Tuesday, August 2, 2011

"LET THEM EAT TESTS"


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"LET THEM EAT TESTS"

Linda Darling Hammond's Speech at 7/30/11 DC SOS March

Posted at 07:30 PM ET, 08/01/2011

Darling-Hammond: The mess we are in

Washington Post Answer Sheet Blog By Valerie Strauss
Stanford University Education Professor Linda Darling-Hammond helped Barack Obama draft his educational plan when he was a presidential candidate, and advised him on education issues during the transition between Obama's 2008 election and 2009 inauguration. Since then, she has opposed the standardized test-based school reform policies of the Obama administration. Her speech at last Saturday's Save Our Schools March in Washington D.C. explains the extent of the trouble public education is in.

Posted on Mon, Aug. 1, 2011
In grading teachers, Pa., N.J. to count students' scores
By Rita Giordano
Inquirer Staff Writer
In the fall, New Jersey and Pennsylvania plan to launch pilot programs aimed at reforming the teacher-evaluation process. A key goal: more emphasis on student achievement on state tests.
Across the country, states are changing laws and policies to require school districts to judge educators in part on how their students fare on standardized tests.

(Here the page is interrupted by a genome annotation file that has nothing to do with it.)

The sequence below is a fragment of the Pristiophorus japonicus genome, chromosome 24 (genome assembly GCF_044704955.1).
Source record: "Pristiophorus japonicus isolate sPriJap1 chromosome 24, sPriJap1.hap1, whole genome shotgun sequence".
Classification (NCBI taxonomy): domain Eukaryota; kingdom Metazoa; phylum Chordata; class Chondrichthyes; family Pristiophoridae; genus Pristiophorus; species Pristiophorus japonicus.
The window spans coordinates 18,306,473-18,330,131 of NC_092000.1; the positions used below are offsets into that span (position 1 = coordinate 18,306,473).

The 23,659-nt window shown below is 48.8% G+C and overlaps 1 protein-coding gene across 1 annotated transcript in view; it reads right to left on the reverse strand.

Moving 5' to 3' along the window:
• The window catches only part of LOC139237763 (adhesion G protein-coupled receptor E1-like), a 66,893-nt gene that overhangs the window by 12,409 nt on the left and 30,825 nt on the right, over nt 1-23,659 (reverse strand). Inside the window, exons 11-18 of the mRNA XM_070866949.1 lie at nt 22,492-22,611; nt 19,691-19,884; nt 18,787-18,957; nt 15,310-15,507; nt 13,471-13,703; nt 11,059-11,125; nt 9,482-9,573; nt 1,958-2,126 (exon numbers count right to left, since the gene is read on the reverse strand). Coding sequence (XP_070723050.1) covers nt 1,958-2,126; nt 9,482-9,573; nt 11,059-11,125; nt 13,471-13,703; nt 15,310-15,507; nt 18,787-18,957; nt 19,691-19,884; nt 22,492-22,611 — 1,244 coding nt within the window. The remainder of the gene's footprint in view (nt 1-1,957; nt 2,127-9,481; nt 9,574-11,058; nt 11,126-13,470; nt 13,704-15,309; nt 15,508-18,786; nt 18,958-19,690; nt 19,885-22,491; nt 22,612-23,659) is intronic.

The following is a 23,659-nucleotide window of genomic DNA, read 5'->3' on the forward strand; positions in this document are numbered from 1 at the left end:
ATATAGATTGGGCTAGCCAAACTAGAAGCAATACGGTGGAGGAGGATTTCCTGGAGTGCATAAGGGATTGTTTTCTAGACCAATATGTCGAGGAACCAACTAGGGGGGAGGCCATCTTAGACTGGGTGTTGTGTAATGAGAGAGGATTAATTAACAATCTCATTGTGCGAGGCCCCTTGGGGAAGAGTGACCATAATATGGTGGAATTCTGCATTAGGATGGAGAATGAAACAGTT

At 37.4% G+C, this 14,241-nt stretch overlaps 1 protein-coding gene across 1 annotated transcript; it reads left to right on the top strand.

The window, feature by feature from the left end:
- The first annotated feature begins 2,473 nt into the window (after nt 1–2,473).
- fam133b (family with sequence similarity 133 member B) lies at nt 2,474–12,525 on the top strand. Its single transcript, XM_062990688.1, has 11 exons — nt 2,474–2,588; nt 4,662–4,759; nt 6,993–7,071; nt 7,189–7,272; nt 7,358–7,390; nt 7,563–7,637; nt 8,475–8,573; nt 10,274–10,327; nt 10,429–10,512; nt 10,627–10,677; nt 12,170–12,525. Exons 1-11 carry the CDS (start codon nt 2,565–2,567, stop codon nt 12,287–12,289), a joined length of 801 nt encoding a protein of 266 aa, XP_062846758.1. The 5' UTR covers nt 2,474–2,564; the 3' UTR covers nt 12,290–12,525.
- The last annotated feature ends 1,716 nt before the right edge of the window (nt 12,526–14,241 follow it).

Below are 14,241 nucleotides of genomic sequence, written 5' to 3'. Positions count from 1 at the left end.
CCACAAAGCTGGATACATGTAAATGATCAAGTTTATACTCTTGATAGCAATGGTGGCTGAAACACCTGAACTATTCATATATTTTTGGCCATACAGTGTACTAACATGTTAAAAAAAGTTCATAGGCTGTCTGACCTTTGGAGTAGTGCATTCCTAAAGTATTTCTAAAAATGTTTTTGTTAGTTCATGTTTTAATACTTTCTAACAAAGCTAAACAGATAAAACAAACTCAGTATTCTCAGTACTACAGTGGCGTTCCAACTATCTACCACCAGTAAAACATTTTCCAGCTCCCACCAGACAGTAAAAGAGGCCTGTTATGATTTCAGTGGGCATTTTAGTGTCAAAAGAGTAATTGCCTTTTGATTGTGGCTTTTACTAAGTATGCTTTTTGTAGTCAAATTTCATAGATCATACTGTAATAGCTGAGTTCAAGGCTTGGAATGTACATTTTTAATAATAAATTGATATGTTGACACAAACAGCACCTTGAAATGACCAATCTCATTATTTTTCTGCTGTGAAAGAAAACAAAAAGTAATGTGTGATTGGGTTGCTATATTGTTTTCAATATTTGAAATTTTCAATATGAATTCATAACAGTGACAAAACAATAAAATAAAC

http://www.philly.com/philly/education/20110801_In_grading_teachers__Pa___N_J__to_count_students__scores.html

 

Voluntary program ties teacher evaluation to student gains

By Jodi Weigand, PITTSBURGH TRIBUNE-REVIEW
Tuesday, August 2, 2011
Keystone Oaks School District Superintendent William Urbanek said he's willing to consider participating in the state's pilot of a new teacher evaluation system that, in part, bases effectiveness on student achievement.

Read more: Voluntary program ties teacher evaluation to student gains - Pittsburgh Tribune-Reviewhttp://www.pittsburghlive.com/x/pittsburghtrib/news/regional/s_749518.html#ixzz1TrYm17rw

 

Aug 2, 3:14 AM EDT
School voucher bills flood GOP-led statehouses

 DORIE TURNER 

ATLANTA (AP) -- More states than ever before have considered school vouchers this year, driven by resurgent Republicans who see the lagging economy as an opportunity for a fresh push on one of their most contentious education policies.

As of mid-July, at least 30 states had introduced bills that would use taxpayer dollars to send children to private schools, most limited to poor or special needs children, according to the National Conference of State Legislatures. That's compared with nine voucher bills in 2010, just one of which passed - a special needs voucher program in Oklahoma.

http://hosted.ap.org/dynamic/stories/U/US_SCHOOL_VOUCHERS?SITE=PAPIT&SECTION=NATIONAL&TEMPLATE=DEFAULT



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